Expert Panels Give Houston Healthcare A Clean Bill Of Health
While other sectors of Houston real estate may be flatlining, Houston’s healthcare sector remains healthy. Industry experts gathered at Bisnow’s 6th Annual Healthcare Real Estate event yesterday for networking and a panel discussion about the strength of Houston’s world-class healthcare sector.
You can't talk healthcare without discussing the Affordable Care Act reforms. Transwestern national director of healthcare advisory Eric Johnson (left, with Texas Medical Center SVP Shawn Cloonan) says Houston, like much of the US, is still reacting to the changes implemented by the ACA. Things were slow to adjust after it was passed in 2010, but in the past couple of years, things have really taken off. According to Eric, 2015 was his best year ever.
One big trend: stretching through the suburbs. MD Anderson's VP of facilities, Spencer Moore (center), says the system continues to reach out to Houston’s regional communities by offering satellite facilities. Spencer pointed to MD Anderson's development of a 200k SF facility in West Houston, its new building in League City and a new site in Sugar Land. Strong growth outside the TMC is vital to Houston’s strength, Spencer says.
But the Texas Medical Center is still the core of a new driver, life sciences. A major source of confidence for the Houston healthcare sector is the $2B development of TMC3, a life sciences campus to develop research that would act as an anchor for the future of the industry. Shawn says the Houston medical system, when coupled with its research, has the second-highest compilation of NIH funds in one place, but Shawn admits TMC needs to work towards commercialization and translation of its research. He hopes the entrepreneurial collaboration at TMC3 will help.
The crowd of over 350 was eager to ask questions about Houston's emerging life sciences collaboration. It's being fueled by Johnson & Johnson's J-Labs, a new life sciences/biotech incubator. The 34k SF Houston facility will be the fifth J-Labs, opening with 22 companies, more than any other. With lab space at a premium in the city, Shawn hopes the incubator's affordable benches will help spark innovation and collaboration in the TMC. Shawn thinks the lab's proximity to the TMC and its wealth of human intellectual capital will help commercialization.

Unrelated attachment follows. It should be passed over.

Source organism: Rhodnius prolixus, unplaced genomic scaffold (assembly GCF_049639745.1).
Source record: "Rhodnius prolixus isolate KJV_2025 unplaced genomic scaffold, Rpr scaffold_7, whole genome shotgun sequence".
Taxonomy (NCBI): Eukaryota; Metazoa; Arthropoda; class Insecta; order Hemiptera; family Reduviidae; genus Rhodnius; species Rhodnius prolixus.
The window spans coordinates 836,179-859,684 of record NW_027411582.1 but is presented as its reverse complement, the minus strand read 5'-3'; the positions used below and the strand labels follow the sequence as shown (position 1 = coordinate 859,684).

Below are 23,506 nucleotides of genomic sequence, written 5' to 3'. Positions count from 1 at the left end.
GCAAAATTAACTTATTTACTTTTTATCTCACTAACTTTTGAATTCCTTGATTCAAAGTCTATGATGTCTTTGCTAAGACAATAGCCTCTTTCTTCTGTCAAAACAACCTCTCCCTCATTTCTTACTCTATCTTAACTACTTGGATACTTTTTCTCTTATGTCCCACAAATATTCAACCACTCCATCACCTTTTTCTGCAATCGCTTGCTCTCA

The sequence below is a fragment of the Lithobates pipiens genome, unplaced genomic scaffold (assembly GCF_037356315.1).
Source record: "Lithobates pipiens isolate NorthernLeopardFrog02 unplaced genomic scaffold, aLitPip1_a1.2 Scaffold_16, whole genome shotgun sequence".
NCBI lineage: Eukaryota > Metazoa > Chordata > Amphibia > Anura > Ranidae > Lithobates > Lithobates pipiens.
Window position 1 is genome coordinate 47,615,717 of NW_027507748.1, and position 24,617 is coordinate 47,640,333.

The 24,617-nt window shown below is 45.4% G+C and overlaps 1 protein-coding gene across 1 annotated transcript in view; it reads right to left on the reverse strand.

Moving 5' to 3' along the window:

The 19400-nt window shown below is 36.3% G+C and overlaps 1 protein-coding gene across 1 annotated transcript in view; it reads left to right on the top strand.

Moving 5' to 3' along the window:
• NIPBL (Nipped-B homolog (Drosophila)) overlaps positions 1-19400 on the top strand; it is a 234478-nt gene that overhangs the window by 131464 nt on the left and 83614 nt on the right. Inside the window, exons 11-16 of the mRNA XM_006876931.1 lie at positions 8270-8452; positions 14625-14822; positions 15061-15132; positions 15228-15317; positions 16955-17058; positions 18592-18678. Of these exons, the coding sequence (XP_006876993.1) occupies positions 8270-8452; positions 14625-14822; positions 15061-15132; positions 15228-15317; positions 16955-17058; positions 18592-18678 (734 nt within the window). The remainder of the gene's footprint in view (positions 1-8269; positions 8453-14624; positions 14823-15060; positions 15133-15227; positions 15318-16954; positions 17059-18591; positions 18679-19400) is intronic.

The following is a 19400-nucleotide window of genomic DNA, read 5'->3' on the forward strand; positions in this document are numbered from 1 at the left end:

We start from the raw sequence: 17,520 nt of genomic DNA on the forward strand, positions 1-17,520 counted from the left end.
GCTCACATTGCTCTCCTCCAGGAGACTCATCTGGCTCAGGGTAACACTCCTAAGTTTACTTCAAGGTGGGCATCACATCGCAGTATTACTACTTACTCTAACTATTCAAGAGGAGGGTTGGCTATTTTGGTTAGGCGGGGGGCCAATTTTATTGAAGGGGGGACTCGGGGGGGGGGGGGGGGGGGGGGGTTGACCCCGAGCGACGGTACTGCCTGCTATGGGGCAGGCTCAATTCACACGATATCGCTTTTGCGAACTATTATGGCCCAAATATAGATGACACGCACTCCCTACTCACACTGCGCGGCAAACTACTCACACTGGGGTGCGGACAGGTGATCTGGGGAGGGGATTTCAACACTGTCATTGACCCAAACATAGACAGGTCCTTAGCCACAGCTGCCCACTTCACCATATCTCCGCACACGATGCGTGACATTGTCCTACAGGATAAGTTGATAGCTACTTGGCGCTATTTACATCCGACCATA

Neighbors Health System COO Chris McVeigh (left, with moderator DPR Construction project exec Jennifer Oliverio) opened up the second panel with more evidence of Houston’s regional growth. Over 50% of his business in the Texas Triangle has been in Houston. With so much expansion, there's been no lack of options of where to build. The important decision is what to build. Micro-hospitals are now becoming popular, especially in outlying areas.
Trammell Crow is also working on micro-hospital projects, with plans to provide more, principal Davis Griffin (speaking, right) says. The smaller operations are great for establishing a presence, planting a flag. They also function as a critical component to ACA reforms, keeping low acuity patients out of mothership hospitals and lowering wait times. Davis also acknowledged growth in the suburbs; two TCC buildings just finished and the new MOB in Sugar Land is filling up very quickly.
Transwestern VP of healthcare advisory services Brandy Bellow Spinks, seen here with Memorial Hermann VP James Bretting, was also excited to announce new MOB space. She mentioned that older facilities are still doing well, often being converted into psychological or drug addiction facilities. Brandy sees Houston healthcare remaining strong. Continued healthcare reform will be the only major disruptor of Houston’s hot market. She's keeping a close eye on this year's election.